Since we are talking about business decisions, the following emotional components are likely NOT useful and should be scrutinized carefully if they are the primary reason you are making a business decision:

·         Indifference (Whatever – I don’t care – it’s not MY company)

·         Addiction (We should hire more people because I WANT a bigger department)

·         Faith (We are too big to fail; I just know that customer would never drop us)

·         Emotion (We should acquire that little company that makes cellphone applications because EVERYONE is buying cellphone app companies these days and I don’t want to look out of touch)

·         Intuition (I have a feeling that that this is going to be a great quarter…I can feel it in my bones)

I am not saying that you can’t think or feel these things, or that if you do something is going to go wrong. I am saying that if your process recognizes these as adequate support for business decisions, then your process is going to disappoint you more often than if you DON’T rely on them.

In fact, emotion adds certain aspects to decision making that are valuable:

·         Improve Speed (fear increases speed of decisions)

·         Provide Information (a potential course of action that may bring regret or disappointment will promote greater discussion and reflection about alternatives)

·         Assessing relevance (we consider the likelihood of getting a result that will make us feel regret or disappointment and assess the associated factors relevant and worthy of consideration)  

Here are some bases that tend to produce better results than the above. These bases are viewed as “reasoned” or “logical” and are arranged in order from lowest to highest likelihood of success:

·         Pressure (The boss says we should do it this way. He wouldn’t be in his position if he didn’t know something about this)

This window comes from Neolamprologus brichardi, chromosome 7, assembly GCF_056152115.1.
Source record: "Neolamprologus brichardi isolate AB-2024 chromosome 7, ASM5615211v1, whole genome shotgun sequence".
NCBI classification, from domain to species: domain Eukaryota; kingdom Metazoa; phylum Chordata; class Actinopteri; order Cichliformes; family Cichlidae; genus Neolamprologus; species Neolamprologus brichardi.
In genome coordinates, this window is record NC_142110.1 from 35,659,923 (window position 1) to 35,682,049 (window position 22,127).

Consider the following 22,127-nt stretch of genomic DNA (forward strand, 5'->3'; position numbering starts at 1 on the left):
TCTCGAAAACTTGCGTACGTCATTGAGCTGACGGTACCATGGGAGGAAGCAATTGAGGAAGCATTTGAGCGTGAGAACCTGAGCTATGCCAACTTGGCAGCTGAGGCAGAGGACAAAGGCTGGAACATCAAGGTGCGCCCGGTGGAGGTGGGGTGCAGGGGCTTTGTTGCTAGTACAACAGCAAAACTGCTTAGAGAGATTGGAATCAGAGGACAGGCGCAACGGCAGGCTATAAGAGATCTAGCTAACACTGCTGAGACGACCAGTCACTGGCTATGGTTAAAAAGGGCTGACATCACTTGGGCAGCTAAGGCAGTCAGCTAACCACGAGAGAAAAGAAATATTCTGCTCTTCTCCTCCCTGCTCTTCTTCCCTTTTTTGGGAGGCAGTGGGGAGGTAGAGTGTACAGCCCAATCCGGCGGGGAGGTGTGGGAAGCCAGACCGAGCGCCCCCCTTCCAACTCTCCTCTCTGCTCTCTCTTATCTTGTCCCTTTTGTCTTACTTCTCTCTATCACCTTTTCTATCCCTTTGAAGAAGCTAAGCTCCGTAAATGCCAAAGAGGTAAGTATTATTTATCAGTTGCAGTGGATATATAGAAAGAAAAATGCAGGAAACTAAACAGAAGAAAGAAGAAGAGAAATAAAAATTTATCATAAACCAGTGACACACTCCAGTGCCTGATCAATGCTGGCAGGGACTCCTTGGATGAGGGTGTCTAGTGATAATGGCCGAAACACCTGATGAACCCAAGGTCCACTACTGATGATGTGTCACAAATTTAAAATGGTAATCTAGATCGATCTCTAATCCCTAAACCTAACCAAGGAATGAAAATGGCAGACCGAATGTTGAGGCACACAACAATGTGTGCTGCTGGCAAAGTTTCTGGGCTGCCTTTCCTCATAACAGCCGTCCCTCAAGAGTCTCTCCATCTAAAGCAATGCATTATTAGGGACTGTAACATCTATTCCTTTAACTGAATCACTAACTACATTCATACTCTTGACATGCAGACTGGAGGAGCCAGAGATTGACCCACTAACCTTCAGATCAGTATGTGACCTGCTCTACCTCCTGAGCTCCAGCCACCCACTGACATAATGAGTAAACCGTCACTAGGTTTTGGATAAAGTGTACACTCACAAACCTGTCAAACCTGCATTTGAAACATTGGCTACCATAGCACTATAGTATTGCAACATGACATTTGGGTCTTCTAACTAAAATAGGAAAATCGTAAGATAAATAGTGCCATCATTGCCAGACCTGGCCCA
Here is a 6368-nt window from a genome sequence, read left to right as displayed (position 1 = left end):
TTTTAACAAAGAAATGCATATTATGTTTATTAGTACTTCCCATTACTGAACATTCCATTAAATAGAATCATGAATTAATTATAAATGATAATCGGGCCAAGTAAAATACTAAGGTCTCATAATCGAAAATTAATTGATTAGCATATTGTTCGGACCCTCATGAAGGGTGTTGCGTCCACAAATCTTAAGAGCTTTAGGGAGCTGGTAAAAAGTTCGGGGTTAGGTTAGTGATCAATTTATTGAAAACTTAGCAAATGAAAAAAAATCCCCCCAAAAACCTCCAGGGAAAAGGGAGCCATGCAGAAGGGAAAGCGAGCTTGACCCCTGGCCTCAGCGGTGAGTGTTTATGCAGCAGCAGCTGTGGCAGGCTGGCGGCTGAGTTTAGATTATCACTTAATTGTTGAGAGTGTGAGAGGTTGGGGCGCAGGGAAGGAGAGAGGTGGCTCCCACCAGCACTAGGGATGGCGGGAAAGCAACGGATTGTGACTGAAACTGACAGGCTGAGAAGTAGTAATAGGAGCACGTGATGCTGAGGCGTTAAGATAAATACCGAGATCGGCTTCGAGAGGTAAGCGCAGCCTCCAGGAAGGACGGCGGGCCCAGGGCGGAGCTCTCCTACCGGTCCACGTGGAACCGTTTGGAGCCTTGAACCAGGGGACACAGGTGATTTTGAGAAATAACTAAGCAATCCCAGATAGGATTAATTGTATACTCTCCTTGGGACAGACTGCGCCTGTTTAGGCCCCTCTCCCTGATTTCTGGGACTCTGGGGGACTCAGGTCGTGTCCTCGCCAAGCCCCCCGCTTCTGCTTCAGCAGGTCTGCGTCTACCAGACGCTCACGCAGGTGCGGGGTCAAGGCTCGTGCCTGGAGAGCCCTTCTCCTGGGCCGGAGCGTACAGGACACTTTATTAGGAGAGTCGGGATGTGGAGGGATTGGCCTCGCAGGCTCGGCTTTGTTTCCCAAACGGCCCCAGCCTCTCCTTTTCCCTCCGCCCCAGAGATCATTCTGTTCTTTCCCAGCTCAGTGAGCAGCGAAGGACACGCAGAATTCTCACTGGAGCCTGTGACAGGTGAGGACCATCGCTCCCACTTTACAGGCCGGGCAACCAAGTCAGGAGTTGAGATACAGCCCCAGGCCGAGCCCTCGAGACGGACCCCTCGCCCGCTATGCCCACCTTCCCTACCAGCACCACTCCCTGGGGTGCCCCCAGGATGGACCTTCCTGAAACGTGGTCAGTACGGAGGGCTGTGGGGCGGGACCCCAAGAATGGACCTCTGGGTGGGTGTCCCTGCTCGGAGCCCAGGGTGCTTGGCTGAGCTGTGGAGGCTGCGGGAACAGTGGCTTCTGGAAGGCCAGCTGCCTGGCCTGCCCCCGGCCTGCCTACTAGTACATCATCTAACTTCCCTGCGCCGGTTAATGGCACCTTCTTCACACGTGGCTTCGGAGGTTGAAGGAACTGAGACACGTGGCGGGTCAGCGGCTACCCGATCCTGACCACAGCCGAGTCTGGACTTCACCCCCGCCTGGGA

·         Policy (The law directs a particular way in which we deal with customer issues. Or, could be our policy or regulatory requirements)

·         Experts (the reasoned conclusion of someone with experience in the issue at hand)

·         Facts (use of decision analysis tools such as criteria ranking, prioritization and weighting, or compliance tables. The Kepner Tregoe decision making model is such a tool)

·         Probability (requires modeling to determine certainty and uncertainty and to determine specific values of various outcomes)

It is important to note that I am NOT saying that unless you have a probability based process, your decisions will be wrong. Can experts be wrong? Sure. Can intuition be right? Yes. I am saying that if your process recognizes that decisions that are decided solely on emotion are more risky than decisions that include logical elements, then you are likely to arrive at better results that if it doesn’t.

Also, I am saying that your process must recognize that almost all decisions contain some emotional content and it doesn’t hurt so long as that content isn’t the entire basis for the entire decision AND it doesn’t distort the reasoning that is present in the decision.

Next time we will talk a little more on this, and then move on to Assessing Impact and Consequences.